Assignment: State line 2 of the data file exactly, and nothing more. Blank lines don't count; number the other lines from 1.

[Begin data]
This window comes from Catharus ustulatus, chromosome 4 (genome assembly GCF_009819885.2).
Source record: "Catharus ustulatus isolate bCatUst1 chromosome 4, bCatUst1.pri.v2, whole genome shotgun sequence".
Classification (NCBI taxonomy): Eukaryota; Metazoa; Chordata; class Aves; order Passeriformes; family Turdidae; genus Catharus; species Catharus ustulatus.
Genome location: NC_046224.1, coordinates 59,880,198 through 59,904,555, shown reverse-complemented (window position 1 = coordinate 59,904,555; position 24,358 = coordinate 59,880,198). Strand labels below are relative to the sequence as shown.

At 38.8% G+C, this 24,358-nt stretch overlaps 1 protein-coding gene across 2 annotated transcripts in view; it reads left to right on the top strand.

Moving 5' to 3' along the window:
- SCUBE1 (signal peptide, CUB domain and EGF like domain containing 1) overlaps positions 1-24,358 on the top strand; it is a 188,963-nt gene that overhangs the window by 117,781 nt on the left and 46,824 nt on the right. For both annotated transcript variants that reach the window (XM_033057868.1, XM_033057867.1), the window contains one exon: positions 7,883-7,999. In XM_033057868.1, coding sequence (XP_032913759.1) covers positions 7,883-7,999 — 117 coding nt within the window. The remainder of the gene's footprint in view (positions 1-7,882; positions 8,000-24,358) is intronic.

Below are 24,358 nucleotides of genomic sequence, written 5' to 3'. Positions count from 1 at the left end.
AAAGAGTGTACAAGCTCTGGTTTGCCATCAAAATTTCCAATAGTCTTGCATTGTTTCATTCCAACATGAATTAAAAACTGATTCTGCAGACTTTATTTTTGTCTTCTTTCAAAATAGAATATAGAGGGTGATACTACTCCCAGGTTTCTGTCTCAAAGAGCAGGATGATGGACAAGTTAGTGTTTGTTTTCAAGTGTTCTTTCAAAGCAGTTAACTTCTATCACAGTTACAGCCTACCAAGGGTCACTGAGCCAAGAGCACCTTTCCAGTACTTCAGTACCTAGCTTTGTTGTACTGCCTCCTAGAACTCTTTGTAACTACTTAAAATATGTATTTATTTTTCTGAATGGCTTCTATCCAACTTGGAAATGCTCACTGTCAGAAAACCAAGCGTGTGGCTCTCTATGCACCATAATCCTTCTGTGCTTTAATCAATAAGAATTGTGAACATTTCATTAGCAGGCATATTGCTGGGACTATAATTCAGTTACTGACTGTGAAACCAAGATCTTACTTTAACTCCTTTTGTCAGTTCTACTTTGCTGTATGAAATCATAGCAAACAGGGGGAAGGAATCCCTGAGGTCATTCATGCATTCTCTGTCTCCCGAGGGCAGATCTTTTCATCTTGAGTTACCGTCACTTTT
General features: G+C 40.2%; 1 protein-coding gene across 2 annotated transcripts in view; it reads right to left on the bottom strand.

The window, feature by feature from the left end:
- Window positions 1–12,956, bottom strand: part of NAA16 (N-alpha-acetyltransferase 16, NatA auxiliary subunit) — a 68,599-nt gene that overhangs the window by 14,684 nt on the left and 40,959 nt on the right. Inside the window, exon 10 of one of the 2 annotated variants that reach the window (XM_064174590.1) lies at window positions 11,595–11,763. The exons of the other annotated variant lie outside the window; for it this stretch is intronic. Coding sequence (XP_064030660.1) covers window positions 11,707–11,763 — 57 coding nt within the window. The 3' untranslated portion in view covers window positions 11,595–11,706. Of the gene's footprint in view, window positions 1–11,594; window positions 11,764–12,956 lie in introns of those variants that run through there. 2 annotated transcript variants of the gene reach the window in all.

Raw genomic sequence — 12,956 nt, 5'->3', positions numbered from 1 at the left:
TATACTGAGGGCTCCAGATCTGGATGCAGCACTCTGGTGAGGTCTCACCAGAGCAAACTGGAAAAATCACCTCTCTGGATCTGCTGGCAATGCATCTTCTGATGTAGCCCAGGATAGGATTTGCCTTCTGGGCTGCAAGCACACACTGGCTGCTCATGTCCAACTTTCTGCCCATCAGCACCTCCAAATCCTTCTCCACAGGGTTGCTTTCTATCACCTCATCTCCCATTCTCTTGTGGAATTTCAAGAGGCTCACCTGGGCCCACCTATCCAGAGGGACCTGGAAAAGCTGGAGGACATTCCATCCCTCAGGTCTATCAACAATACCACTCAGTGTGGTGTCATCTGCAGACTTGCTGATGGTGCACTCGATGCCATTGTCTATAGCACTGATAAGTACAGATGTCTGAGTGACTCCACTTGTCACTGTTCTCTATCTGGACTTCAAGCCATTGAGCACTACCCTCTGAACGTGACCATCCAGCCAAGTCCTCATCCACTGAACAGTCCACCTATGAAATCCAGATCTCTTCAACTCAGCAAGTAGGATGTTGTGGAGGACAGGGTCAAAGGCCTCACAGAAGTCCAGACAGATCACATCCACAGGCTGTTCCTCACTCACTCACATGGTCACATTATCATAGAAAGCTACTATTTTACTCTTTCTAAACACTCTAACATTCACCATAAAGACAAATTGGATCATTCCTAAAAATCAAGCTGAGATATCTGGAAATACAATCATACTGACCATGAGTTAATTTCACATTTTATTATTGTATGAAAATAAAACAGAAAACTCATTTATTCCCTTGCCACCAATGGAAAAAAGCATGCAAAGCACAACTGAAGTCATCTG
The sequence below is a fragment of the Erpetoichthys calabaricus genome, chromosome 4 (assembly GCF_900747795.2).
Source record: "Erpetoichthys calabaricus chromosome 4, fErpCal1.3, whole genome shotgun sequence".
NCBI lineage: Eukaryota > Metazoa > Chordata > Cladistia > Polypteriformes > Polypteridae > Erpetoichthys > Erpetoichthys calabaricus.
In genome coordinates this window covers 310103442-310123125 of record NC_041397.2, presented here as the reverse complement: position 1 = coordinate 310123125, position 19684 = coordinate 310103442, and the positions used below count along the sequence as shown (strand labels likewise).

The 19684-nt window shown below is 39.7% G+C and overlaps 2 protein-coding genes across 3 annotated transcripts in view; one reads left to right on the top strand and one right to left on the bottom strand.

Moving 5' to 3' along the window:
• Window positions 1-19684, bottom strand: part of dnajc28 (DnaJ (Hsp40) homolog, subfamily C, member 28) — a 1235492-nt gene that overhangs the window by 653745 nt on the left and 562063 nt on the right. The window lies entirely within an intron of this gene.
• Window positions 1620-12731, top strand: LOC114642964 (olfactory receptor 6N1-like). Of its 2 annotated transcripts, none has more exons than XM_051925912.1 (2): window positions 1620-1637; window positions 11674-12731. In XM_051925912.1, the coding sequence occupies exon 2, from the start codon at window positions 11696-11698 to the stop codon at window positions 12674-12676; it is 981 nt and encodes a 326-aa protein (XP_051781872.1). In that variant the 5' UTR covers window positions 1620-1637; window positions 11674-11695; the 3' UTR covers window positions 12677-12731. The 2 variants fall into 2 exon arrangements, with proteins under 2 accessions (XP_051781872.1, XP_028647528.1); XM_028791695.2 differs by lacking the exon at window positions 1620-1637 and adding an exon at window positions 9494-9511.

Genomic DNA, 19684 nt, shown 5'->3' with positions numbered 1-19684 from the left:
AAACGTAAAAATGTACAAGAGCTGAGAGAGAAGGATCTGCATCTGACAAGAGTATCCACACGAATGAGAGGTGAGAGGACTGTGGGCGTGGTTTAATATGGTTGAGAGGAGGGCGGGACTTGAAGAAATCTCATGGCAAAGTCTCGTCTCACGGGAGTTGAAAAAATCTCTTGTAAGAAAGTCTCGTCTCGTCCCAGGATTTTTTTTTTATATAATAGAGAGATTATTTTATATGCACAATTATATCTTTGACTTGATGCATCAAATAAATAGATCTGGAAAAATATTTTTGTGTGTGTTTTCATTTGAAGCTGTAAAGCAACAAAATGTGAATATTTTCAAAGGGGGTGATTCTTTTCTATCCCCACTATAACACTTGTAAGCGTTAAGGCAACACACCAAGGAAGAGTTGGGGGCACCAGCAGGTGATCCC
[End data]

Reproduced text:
Source record: "Catharus ustulatus isolate bCatUst1 chromosome 4, bCatUst1.pri.v2, whole genome shotgun sequence".